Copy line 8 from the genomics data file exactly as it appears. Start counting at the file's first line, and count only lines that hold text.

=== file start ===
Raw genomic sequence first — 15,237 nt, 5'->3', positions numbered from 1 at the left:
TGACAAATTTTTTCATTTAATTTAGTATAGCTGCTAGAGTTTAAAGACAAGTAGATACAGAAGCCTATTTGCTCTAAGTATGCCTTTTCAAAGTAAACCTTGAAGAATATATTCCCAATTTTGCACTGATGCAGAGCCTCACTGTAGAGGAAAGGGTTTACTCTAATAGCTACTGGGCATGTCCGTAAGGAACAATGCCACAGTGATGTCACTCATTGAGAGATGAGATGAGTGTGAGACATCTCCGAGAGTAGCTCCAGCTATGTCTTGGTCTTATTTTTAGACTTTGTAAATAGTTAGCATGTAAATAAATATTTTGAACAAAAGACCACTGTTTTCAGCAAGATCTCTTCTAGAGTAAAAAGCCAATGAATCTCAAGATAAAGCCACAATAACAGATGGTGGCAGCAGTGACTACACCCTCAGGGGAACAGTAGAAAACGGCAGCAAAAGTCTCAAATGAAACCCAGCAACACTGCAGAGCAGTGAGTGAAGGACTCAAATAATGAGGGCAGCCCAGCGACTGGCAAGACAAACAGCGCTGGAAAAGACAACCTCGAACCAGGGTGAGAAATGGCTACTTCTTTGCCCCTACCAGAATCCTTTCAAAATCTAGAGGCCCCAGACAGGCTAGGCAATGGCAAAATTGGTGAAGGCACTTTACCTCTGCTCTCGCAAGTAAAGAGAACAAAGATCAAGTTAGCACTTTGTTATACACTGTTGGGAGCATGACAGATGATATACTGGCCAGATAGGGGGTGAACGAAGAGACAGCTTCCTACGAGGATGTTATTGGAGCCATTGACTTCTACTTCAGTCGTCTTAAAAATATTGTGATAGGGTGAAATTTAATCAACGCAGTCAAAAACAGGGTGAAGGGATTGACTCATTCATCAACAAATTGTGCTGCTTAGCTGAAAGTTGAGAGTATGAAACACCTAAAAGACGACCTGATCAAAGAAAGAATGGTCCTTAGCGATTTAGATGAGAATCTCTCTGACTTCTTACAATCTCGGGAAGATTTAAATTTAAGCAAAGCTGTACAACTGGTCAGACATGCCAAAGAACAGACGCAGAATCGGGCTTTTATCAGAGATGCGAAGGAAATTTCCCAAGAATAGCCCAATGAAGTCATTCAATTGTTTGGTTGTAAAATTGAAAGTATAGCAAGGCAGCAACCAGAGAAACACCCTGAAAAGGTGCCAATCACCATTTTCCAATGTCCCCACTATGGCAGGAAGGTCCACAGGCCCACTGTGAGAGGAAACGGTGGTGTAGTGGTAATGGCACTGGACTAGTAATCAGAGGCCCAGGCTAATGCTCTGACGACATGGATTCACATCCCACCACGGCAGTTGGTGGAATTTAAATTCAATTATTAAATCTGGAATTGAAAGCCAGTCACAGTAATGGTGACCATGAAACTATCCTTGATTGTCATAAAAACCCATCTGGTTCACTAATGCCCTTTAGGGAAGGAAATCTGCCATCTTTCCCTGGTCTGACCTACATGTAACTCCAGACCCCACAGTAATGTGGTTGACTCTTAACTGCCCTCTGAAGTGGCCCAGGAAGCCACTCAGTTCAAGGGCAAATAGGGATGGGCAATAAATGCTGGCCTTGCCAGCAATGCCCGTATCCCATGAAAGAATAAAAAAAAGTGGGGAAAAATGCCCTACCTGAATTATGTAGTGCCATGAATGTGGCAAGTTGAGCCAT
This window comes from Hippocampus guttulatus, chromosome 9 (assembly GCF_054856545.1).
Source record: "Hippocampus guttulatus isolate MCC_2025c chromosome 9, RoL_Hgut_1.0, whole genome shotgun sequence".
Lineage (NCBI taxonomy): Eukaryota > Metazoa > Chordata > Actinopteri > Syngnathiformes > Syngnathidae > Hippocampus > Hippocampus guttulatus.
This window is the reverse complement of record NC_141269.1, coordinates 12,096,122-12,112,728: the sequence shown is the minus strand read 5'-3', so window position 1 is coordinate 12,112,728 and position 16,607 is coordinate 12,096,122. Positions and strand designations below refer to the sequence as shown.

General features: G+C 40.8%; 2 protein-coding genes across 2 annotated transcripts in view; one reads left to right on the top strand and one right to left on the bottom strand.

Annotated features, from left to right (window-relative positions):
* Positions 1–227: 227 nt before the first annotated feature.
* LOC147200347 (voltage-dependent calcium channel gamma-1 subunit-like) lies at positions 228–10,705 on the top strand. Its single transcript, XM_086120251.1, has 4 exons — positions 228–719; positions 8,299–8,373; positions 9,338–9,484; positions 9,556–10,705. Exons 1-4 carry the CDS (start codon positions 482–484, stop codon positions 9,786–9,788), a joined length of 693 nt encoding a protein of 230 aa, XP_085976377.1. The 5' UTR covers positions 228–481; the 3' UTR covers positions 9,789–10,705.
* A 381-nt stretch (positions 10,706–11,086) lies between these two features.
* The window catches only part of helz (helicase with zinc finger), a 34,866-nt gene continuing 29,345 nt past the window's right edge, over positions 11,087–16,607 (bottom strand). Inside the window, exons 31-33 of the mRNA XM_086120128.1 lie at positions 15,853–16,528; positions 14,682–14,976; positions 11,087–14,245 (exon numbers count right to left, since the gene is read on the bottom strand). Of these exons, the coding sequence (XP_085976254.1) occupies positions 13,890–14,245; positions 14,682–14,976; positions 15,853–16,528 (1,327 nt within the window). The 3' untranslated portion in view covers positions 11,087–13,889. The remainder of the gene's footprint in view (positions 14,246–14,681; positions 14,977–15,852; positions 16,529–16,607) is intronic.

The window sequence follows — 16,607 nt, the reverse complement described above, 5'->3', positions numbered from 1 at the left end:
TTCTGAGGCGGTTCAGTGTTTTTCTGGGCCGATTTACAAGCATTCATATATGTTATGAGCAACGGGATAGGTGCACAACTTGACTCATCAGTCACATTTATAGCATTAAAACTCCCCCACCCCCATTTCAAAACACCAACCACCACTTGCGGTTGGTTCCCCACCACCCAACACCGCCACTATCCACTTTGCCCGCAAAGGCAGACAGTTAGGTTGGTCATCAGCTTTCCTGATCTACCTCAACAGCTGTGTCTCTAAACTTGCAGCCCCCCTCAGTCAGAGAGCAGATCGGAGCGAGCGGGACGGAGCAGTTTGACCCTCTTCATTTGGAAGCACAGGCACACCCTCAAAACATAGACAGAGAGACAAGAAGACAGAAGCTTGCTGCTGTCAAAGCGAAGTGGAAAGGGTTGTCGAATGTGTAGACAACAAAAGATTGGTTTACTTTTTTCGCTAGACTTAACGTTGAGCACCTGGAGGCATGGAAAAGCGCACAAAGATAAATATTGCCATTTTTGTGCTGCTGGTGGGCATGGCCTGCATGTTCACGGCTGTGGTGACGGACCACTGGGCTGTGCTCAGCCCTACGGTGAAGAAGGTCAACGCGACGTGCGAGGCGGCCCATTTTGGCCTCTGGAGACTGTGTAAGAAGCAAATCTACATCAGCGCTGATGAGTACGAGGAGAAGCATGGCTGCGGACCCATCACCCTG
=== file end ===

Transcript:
Annotated features, from left to right (window-relative positions):